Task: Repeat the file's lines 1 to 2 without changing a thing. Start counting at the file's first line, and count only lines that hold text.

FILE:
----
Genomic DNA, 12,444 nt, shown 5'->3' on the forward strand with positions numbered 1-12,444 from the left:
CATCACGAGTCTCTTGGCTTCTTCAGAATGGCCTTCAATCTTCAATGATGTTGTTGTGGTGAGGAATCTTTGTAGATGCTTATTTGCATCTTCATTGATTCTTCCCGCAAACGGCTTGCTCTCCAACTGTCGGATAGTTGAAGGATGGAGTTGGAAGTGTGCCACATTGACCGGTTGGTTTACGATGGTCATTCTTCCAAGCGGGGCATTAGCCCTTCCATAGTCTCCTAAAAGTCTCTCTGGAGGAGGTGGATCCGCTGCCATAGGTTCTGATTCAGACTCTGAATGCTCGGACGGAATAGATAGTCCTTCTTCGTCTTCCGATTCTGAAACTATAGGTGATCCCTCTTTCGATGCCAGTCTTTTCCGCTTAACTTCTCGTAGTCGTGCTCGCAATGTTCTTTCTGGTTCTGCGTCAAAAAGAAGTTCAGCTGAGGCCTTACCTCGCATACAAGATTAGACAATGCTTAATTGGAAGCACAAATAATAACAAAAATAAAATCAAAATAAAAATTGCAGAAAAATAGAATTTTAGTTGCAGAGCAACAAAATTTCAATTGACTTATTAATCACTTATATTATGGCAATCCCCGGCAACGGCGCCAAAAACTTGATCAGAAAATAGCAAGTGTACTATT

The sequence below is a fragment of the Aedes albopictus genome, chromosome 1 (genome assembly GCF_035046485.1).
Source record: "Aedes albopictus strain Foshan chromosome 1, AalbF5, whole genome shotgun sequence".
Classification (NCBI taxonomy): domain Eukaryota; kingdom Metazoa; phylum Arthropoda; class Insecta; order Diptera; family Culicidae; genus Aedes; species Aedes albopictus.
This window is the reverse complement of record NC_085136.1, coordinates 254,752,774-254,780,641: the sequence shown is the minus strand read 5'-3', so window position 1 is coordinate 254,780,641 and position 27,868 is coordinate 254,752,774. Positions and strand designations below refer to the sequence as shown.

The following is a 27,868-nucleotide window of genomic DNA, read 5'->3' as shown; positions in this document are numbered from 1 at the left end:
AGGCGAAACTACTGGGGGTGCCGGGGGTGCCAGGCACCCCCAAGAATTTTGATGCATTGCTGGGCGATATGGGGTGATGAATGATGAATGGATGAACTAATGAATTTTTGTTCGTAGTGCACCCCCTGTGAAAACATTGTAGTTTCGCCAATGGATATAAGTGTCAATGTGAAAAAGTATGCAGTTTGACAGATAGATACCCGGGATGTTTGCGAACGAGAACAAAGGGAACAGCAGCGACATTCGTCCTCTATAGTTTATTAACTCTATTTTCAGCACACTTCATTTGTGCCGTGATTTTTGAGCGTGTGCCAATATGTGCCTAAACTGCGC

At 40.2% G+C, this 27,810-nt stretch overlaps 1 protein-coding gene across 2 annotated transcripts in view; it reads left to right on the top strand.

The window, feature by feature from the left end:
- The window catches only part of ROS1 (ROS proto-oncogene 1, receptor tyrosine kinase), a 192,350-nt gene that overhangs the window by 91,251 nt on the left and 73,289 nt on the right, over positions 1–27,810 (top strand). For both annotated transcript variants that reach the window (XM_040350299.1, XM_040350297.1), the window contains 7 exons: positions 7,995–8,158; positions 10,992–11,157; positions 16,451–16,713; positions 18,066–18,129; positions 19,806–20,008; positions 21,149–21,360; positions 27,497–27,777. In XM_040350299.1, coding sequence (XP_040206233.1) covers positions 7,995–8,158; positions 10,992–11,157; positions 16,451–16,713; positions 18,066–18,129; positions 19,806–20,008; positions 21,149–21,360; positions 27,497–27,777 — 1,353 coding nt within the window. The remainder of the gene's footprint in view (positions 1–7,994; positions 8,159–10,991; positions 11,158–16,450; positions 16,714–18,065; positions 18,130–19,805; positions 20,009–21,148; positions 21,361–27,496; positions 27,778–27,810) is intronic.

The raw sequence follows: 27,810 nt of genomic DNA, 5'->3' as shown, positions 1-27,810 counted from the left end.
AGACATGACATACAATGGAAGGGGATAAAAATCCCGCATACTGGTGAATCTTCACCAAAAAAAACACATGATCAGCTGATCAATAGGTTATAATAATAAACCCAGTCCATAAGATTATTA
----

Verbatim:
Genomic DNA, 12,444 nt, shown 5'->3' on the forward strand with positions numbered 1-12,444 from the left:
CATCACGAGTCTCTTGGCTTCTTCAGAATGGCCTTCAATCTTCAATGATGTTGTTGTGGTGAGGAATCTTTGTAGATGCTTATTTGCATCTTCATTGATTCTTCCCGCAAACGGCTTGCTCTCCAACTGTCGGATAGTTGAAGGATGGAGTTGGAAGTGTGCCACATTGACCGGTTGGTTTACGATGGTCATTCTTCCAAGCGGGGCATTAGCCCTTCCATAGTCTCCTAAAAGTCTCTCTGGAGGAGGTGGATCCGCTGCCATAGGTTCTGATTCAGACTCTGAATGCTCGGACGGAATAGATAGTCCTTCTTCGTCTTCCGATTCTGAAACTATAGGTGATCCCTCTTTCGATGCCAGTCTTTTCCGCTTAACTTCTCGTAGTCGTGCTCGCAATGTTCTTTCTGGTTCTGCGTCAAAAAGAAGTTCAGCTGAGGCCTTACCTCGCATACAAGATTAGACAATGCTTAATTGGAAGCACAAATAATAACAAAAATAAAATCAAAATAAAAATTGCAGAAAAATAGAATTTTAGTTGCAGAGCAACAAAATTTCAATTGACTTATTAATCACTTATATTATGGCAATCCCCGGCAACGGCGCCAAAAACTTGATCAGAAAATAGCAAGTGTACTATT